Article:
Ford Motor Company’s new self-parking technology that can get you in and out of some pretty tight spots, or avoid them altogether.
The automaker demonstrated its Fully Assisted Parking Aid and Obstacle Avoidance system in Belgium earlier this month and there’s speculation that they may be available to the public within the year.
Ford’s Fully Assisted Parking Aid allows motorists to back into angled and perpendicular parking spots from the comfort of the driver’s seat, or use a remote from outside the vehicle. It wasn’t clear during the demonstration whether or not the system would also allow for head-in parking.
The system also features ultrasonic sensors which sound an alarm once a suitable parking spot has been located. The driver can then choose whether she wants to remain inside, or exit the vehicle. The system is functional while the vehicle is moving at speeds of up to 19 miles per hour, and automatically handles gear shifts, steering and braking.
The system is a natural extension of Ford’s Active Parking Assist which provides automated parallel parking while the driver is seated in the vehicle.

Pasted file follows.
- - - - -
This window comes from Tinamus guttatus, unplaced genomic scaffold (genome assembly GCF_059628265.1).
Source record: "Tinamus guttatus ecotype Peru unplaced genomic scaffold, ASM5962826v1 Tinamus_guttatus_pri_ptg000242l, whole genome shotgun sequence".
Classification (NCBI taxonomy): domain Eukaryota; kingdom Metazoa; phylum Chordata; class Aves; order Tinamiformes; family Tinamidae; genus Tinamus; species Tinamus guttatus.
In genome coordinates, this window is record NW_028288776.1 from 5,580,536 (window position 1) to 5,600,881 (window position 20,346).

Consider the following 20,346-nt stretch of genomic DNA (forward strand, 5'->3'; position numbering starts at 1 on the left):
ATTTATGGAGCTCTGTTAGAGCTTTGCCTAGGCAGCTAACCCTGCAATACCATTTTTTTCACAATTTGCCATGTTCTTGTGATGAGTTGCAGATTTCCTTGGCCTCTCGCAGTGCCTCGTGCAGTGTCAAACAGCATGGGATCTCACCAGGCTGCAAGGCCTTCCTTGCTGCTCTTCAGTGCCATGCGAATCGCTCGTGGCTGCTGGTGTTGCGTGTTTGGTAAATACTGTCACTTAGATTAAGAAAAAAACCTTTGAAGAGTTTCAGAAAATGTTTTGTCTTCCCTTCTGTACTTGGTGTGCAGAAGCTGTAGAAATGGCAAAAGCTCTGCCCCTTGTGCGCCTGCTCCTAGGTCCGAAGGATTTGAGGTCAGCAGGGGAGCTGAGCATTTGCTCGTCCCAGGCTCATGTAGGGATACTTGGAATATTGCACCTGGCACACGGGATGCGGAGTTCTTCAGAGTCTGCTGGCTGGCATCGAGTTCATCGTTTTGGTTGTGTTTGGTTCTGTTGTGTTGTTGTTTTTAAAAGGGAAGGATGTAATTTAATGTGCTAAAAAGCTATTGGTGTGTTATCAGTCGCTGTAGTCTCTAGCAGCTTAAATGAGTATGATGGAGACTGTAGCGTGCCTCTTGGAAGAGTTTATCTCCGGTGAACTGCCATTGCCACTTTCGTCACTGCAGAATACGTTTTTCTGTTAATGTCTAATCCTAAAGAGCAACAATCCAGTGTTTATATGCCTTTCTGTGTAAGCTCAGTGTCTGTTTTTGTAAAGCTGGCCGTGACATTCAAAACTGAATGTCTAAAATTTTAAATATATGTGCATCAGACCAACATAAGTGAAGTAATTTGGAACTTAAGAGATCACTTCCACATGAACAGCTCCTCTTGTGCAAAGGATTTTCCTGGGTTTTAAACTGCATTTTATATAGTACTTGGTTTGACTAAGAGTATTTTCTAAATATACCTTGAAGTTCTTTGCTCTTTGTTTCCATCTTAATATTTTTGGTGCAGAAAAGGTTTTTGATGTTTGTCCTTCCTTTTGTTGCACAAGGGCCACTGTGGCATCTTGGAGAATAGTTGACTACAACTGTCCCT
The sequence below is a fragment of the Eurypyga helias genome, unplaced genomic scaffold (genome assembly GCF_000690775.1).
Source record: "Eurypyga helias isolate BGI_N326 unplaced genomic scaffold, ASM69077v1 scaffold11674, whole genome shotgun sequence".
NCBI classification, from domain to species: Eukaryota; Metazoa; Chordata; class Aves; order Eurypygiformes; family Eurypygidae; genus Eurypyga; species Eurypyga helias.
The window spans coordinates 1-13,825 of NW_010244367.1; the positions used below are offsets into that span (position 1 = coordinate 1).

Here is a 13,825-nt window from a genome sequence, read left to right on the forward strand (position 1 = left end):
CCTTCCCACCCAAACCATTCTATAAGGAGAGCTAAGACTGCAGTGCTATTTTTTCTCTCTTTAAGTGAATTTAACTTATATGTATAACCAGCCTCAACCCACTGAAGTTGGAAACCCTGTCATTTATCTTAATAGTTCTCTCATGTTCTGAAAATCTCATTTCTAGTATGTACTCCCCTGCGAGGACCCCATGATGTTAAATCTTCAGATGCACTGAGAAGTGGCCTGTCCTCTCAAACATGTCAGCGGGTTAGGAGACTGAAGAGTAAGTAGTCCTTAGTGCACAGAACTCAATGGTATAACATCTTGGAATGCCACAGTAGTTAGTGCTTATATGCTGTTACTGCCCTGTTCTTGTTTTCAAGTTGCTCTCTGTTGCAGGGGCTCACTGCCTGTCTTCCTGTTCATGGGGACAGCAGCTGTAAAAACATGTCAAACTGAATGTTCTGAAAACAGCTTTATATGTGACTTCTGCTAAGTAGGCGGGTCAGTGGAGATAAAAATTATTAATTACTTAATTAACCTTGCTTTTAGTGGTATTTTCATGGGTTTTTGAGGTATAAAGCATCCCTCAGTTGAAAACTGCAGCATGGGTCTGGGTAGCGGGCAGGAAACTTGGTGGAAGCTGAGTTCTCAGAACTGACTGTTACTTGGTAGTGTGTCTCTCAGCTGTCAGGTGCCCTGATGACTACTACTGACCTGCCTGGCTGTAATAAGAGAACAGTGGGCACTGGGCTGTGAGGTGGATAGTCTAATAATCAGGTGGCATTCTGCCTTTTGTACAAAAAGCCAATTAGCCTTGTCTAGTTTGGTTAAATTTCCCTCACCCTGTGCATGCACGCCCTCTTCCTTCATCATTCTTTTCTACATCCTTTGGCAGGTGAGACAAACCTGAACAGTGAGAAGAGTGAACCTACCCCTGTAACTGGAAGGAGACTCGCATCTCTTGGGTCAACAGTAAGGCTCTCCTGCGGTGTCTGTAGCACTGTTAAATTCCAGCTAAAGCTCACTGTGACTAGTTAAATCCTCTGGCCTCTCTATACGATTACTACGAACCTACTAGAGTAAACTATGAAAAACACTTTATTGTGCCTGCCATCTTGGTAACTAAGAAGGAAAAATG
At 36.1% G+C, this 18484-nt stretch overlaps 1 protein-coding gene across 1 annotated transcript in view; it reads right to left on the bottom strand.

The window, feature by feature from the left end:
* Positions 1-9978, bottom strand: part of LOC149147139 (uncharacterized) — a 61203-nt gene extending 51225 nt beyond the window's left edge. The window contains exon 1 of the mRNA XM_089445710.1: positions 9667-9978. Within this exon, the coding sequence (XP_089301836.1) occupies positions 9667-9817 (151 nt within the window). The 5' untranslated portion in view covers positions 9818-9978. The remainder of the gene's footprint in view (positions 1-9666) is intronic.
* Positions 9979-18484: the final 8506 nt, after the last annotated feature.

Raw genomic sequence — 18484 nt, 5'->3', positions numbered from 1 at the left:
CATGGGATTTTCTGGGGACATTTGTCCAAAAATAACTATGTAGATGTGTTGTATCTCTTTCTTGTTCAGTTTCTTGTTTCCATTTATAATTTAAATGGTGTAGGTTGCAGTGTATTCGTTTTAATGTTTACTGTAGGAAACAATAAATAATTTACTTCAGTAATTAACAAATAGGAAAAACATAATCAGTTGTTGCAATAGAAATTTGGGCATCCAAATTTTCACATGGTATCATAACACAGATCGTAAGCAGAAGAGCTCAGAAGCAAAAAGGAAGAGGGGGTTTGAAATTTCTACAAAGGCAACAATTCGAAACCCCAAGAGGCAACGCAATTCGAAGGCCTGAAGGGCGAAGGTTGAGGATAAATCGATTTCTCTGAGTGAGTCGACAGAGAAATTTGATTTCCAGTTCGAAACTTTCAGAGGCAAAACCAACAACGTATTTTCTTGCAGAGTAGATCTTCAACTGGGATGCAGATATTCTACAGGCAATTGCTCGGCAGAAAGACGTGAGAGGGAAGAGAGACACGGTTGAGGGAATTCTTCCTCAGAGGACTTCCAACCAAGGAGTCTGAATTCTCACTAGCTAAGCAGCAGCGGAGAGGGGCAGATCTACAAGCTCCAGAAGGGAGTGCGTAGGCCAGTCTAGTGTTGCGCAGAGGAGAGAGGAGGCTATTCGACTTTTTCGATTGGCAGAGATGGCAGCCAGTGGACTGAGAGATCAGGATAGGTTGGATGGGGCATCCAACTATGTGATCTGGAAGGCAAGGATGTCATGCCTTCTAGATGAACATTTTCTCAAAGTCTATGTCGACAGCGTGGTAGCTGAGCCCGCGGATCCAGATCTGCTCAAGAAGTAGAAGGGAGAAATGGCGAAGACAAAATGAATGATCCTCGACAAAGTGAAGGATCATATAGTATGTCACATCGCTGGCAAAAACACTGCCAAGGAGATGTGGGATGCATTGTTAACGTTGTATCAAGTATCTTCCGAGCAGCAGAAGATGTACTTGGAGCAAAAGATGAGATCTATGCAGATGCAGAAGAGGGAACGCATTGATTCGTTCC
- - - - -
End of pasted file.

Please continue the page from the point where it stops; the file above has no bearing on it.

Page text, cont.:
The Obstacle Avoidance system automatically applies the brakes or steers around other vehicles, pedestrians and other obstacles that might venture into the vehicle’s path.
Ford is by no means the originator of these technologies. The Mercedes-Benz E-Class and S-Class sedans feature similar systems, but Ford promises to make the technology available for a broader audience.
According to Ford, the average parking space is between 7.5 feet and 9.0 feet wide, but the average vehicle is now 25 percent wider than it was a quarter century ago which has made parking more challenging.
Ford’s Fully Assisted Parking Aid will benefit seniors, who tend to drive larger vehicles, as well as those who live in older homes with narrower garages.
Ford’s Obstacle Avoidance technology uses externally-mounted ultrasonic sensors and a camera to help motorists avoid colliding with objects in the vehicle’s trajectory by alerting the driver of the potential danger, and then automatically braking or steering the vehicle to safety. According to Ford, one third of drivers who sense an impending impact fail to take evasive actions.